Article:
Early in her career, stand-up comedian Judy Tenuta used to make money on the side at “private functions.” For example, a woman would pay Ms. Tenuta to go to her house and insult her husband on his birthday. At the birthday party, Ms. Tenuta would say such things as, “Hi, it’s your birthday, pig. Come, let me play my accordion in your face.” A fringe benefit of these performances was free food. Ms. Tenuta would always ask that food be brought to her so she could eat as she insulted the guest of honor.

Philosopher David Hume was both brilliant and fat. When he lived in Paris, some of the philosophes were jealous of his success, so they ridiculed his obesity. Once, when Mr. Hume walked into a room, mathematician Jean d’Alembert greeted him by quoting a Latin translation of St. John’s Gospel, “Et verbum care factum est.” (“And the word was made flesh.”) However, Mr. Hume did have his female admirers, one of whom responded, “Et verbum carum factum est.” (“And the word was made lovable.”)

While he was head conductor of the Cleveland Orchestra, Artur Rodzinski used to have members of a carefully selected committee listen to new music, then make recommendations about whether the orchestra should play that music. On one occasion, all the members of the committee except one turned thumbs down on a piece of new music. The other members of the committee asked the lone member why he wouldn’t join them in condemning the new work. He replied, “I can’t condemn it — I wrote it.”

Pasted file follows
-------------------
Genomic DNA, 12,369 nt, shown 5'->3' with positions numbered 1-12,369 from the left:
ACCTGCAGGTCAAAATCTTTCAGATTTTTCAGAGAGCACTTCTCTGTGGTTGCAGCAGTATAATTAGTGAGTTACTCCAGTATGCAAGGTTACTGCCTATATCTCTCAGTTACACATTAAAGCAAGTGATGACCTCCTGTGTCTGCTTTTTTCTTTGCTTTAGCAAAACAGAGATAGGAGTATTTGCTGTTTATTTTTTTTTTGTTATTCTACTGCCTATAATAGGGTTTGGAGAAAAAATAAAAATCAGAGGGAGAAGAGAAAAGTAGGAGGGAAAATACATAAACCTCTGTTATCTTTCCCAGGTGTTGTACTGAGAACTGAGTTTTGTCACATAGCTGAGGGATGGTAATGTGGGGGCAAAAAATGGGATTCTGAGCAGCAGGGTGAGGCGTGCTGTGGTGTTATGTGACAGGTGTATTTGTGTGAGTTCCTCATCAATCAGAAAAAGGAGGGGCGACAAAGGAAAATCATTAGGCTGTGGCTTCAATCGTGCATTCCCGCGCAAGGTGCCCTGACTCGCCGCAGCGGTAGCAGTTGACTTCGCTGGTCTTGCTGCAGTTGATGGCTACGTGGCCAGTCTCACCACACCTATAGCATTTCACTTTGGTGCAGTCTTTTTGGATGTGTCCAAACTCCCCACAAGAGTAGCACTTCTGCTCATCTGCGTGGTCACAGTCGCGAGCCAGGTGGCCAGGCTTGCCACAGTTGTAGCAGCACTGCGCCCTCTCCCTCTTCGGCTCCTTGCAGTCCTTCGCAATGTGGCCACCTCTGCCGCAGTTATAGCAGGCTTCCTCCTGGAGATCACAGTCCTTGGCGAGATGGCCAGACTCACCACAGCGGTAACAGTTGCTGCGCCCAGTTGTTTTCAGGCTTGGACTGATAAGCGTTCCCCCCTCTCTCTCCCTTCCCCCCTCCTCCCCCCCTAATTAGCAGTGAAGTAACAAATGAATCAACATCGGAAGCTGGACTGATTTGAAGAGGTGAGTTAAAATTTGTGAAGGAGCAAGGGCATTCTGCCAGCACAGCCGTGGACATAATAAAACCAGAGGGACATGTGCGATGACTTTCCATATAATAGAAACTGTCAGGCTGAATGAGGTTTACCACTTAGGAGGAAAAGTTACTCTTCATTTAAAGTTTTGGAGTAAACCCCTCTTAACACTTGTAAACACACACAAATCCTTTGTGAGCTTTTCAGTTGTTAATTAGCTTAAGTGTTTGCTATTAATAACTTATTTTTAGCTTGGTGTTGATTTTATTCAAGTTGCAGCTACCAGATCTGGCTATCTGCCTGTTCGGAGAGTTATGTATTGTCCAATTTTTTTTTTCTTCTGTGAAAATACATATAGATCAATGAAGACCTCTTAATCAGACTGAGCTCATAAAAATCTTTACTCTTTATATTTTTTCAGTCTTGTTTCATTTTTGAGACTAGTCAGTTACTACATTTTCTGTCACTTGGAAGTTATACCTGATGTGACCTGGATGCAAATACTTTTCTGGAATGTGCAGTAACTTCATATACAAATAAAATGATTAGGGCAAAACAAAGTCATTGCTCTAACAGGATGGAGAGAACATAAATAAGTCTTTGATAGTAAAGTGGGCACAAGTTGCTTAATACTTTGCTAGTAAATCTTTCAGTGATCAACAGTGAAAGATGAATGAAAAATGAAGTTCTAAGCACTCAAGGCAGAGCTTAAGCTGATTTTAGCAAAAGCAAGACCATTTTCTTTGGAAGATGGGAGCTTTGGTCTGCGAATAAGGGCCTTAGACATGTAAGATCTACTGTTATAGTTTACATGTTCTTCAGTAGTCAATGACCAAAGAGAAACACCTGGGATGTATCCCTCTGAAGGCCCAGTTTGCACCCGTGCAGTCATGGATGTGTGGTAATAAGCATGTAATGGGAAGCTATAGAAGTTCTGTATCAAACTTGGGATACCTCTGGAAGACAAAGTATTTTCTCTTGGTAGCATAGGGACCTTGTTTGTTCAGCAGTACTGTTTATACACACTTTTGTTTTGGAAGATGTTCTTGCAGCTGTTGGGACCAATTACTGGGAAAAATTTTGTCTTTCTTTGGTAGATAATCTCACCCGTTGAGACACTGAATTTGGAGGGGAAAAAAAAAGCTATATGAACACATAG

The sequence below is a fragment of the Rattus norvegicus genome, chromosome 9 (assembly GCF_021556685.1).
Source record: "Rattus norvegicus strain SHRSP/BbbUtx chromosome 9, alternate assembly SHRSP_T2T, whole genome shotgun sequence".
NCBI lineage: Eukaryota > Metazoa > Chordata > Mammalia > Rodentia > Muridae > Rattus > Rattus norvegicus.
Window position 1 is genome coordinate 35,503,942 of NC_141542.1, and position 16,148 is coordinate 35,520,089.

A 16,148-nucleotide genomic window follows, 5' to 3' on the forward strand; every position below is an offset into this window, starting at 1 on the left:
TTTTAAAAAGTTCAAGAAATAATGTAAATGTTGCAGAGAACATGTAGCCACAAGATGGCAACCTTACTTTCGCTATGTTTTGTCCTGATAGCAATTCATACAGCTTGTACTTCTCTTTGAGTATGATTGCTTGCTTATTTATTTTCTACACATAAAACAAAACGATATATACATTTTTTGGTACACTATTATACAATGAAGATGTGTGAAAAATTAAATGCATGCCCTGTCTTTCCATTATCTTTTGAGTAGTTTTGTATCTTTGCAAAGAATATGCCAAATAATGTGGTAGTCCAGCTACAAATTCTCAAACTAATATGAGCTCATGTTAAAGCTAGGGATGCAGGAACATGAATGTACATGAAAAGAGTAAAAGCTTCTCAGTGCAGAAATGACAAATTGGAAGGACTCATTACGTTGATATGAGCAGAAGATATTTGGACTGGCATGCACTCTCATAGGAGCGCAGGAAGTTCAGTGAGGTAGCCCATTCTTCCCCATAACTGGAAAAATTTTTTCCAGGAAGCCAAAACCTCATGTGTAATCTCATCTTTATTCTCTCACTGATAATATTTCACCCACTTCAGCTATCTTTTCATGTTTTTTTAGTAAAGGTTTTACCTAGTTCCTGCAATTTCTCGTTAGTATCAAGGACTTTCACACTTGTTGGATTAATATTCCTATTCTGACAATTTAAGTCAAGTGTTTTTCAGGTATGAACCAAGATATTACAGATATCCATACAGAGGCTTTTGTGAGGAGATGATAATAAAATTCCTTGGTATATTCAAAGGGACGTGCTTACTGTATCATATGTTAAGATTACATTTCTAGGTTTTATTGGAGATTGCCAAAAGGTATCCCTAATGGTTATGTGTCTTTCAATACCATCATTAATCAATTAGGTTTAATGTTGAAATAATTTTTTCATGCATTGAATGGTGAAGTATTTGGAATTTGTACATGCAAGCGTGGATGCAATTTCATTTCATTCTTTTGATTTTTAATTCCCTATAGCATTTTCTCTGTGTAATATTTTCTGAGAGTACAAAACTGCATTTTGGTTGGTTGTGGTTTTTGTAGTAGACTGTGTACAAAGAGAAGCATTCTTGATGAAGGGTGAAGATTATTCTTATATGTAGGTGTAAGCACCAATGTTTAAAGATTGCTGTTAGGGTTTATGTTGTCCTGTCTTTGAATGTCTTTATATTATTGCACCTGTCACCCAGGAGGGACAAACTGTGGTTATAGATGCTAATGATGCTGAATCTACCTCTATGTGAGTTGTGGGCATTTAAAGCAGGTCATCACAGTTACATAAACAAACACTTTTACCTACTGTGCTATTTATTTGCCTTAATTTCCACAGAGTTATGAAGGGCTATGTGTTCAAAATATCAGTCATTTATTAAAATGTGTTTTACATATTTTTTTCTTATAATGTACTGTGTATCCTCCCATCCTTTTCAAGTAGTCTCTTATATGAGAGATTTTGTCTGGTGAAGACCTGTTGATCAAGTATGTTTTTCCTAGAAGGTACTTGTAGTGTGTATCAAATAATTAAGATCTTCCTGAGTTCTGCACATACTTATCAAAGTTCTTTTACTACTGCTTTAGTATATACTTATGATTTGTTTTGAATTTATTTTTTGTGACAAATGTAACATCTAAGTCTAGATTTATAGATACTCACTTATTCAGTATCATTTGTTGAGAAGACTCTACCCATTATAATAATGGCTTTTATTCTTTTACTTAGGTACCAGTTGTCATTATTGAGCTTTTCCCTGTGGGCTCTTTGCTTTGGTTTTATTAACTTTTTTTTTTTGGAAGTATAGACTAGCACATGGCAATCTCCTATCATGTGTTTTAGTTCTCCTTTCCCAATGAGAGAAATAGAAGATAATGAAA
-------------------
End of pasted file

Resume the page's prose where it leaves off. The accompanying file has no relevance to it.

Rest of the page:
The Harlem Globetrotters used to play serious basketball, playing against local teams and running up a big lead before beginning their clowning. While on tour in Woodfibre, Canada, in the early 1930s, the Globetrotters were insulted by members of the local team, who called them nasty names as they warmed up. Therefore, the Globetrotters decided to play serious basketball for the entire game. They won, 122-20.

During the Civil War, Sojourner Truth, an African-American abolitionist and advocate of women’s rights, went from door to door collecting food for the troops. One man refused to donate food to the war effort, and Ms. Truth asked him for his name. He said, “I am the only son of my mother.” She replied, “I am glad there are no more,” then she went to the next house to ask for food donations.